Candelarie, Doris, Ph.D.
Department Chair and Clinical Assistant Professor
Dr. Candelarie received her PhD in Educational Leadership and Policy Studies at the University of Denver. She spent the last 28 years in public education as an elementary and middle school teacher, elementary and middle school principal, and central office administrator. In 2014, she was recognized as the Colorado National Distinguished Principal for her work at Sanchez International School, a former turnaround school. Dr. Candelarie recently transitioned from the public school world to a full-time Clinical Assistant Professor at the University of Denver. Her life’s work and research interests include breaking the cycle of poverty through education, school regeneration, turnaround leadership, parent and community engagement in schools, and leading equity and social justice practices in educational systems. She enjoys spending time with her family, traveling off the beaten path, cooking, reading, getting outdoors in nature and yoga.
Hesbol, Kristina, Ph.D.
Dr. Hesbol received her PhD from Loyola University-Chicago. In her forty-year career in education, she has taught preK-high school students in public schools, as well as graduate students at the University of Illinois Urbana-Champaign and at Illinois State University. Dr. Hesbol served as building principal in several culturally and linguistically diverse school districts, as the Coordinator of Literacy and School Improvement in a linguistically and culturally diverse suburban Chicago school district, as an assistant superintendent for human resources for a large unit school district, and has consulted nationally in literacy leadership. As a professor at UIUC, she was named one of twelve Stafford Fellows for the National Institute for Leadership on Disability and Students Placed At-Risk (NILDSPAR). Dr. Hesbol’s research interests include transformative leadership, learning organizations, and equity. In her spare time, she enjoys gardening, spending time with her family, traveling back roads, and antiquing.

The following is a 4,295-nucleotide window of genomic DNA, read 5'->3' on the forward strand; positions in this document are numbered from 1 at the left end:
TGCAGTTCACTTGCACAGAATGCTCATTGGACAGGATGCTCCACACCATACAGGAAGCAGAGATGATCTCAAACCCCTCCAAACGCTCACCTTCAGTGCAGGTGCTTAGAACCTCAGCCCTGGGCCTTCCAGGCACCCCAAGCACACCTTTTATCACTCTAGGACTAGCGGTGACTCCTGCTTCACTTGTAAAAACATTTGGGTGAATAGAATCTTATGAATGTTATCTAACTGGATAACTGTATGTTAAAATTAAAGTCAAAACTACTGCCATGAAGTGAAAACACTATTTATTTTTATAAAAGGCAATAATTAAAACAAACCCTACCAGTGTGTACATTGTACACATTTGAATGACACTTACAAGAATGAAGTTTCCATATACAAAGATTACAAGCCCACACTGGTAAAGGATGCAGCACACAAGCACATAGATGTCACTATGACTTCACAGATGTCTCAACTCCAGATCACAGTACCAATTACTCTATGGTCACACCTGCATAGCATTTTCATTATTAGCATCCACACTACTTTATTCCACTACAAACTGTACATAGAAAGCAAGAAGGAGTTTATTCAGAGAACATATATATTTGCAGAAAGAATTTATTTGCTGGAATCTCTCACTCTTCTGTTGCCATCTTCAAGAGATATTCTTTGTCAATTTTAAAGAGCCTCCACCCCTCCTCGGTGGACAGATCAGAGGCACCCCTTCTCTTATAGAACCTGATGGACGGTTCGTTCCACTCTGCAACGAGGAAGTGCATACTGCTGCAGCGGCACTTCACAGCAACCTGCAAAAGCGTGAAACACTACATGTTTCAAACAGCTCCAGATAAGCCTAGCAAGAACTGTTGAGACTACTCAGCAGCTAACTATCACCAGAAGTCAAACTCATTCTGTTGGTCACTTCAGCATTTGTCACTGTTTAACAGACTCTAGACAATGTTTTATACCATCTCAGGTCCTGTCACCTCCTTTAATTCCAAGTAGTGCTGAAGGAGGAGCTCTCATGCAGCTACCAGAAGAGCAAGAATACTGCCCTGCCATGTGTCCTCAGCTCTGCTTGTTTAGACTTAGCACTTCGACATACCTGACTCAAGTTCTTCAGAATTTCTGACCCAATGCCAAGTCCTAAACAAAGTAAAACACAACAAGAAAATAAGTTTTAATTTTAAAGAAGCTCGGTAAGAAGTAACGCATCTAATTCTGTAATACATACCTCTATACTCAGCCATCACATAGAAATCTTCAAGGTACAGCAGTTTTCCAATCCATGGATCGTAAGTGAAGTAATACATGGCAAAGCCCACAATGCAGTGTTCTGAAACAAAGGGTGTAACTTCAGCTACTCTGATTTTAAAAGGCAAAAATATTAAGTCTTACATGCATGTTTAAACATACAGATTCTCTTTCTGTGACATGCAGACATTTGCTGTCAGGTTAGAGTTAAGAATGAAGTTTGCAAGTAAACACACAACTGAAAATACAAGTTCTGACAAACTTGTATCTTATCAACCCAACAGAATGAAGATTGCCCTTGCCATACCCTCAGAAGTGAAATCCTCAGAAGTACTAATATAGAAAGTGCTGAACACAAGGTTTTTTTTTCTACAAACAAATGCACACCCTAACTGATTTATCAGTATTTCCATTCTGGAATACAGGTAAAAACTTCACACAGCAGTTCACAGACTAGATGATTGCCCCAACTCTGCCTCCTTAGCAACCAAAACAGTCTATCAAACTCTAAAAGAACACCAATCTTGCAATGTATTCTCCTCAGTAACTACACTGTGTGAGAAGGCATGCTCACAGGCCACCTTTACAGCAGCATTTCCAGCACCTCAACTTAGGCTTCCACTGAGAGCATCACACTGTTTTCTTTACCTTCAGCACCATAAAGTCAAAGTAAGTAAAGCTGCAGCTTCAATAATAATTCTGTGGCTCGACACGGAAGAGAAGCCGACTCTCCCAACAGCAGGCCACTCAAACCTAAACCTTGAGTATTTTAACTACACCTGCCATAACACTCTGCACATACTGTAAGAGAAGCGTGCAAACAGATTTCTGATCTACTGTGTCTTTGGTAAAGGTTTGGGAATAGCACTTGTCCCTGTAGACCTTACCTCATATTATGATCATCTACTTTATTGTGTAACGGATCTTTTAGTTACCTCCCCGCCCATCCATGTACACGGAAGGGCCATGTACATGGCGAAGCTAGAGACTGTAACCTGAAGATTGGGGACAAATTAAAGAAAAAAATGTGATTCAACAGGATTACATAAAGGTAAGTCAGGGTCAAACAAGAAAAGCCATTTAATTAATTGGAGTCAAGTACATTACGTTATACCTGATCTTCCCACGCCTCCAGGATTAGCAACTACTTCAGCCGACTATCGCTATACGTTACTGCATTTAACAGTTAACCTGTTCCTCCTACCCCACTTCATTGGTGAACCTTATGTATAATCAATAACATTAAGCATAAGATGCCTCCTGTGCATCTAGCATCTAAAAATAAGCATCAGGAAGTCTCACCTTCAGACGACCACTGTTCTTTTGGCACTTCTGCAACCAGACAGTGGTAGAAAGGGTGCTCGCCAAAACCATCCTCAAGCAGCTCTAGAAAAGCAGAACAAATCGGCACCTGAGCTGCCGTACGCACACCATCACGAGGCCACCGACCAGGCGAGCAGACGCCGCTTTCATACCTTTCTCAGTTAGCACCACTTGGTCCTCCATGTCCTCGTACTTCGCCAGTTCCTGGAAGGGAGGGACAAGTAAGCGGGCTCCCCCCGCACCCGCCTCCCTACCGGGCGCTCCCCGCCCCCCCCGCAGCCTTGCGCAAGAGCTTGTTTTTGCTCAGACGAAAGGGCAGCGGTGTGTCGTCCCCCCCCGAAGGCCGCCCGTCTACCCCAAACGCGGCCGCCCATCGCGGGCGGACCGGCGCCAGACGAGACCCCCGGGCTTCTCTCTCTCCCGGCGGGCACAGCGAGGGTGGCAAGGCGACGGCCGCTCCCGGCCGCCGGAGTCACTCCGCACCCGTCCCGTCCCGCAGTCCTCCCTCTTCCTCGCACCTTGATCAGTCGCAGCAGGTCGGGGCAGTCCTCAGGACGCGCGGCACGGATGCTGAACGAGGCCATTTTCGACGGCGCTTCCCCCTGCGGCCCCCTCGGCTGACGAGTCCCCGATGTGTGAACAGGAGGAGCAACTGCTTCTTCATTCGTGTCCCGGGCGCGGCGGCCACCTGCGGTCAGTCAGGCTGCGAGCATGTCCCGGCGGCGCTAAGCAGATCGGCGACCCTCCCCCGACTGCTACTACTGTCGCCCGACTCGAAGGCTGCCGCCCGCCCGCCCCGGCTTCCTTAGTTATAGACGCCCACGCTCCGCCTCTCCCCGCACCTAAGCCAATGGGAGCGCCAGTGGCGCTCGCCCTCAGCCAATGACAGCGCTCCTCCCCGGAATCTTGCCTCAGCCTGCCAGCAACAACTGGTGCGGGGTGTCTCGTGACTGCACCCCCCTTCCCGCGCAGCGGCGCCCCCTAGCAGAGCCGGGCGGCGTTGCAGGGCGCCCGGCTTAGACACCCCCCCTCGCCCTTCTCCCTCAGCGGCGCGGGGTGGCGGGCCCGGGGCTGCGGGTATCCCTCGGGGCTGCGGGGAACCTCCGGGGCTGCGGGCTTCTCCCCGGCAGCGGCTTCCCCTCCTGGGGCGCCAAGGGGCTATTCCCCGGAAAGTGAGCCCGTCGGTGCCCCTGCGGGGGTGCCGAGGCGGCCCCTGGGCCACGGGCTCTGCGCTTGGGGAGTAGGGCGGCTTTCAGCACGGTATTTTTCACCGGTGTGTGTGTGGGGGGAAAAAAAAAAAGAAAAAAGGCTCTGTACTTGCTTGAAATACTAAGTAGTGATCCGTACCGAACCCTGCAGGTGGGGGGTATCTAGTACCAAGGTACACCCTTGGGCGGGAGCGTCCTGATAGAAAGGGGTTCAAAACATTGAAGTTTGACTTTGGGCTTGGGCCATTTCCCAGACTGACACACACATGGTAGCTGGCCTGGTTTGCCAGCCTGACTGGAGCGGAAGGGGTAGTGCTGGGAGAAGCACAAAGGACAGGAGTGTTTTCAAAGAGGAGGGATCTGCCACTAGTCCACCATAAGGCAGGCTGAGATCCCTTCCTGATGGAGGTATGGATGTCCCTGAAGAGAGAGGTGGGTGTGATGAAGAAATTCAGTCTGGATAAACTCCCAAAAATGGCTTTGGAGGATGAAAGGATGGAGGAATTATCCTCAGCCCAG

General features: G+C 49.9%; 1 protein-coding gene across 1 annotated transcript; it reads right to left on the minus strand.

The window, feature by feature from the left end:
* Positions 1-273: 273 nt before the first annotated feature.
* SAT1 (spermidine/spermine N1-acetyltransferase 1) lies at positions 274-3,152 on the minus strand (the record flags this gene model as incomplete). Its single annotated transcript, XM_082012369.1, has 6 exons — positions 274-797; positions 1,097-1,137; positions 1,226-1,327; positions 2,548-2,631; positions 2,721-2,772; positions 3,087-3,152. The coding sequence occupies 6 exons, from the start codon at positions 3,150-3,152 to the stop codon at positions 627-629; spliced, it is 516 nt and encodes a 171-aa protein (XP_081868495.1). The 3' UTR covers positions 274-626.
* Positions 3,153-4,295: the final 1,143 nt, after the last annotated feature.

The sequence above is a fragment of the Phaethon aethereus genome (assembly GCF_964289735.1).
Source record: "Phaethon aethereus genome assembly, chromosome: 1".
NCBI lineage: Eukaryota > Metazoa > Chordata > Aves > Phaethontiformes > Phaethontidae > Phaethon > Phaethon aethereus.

Kipp, Patricia, M.A.
Assistant Professor of the Practice
Ms. Kipp received her MA from the University of Colorado-Denver. She served as a mentor principal for the DPS Ritchie Program during the 2003-04 school year and became an adjunct instructor in 2006. Since 2007, she has served as the lead instructor for the Adams County Ritchie Program. Ms. Kipp came to the University of Denver from a 31-year career in the Denver Public Schools as a teacher, Program Director, Chapter I instructor, Administrative Assistant, and Principal. She enjoys traveling and sports.
Korach, Susan, Ed.D.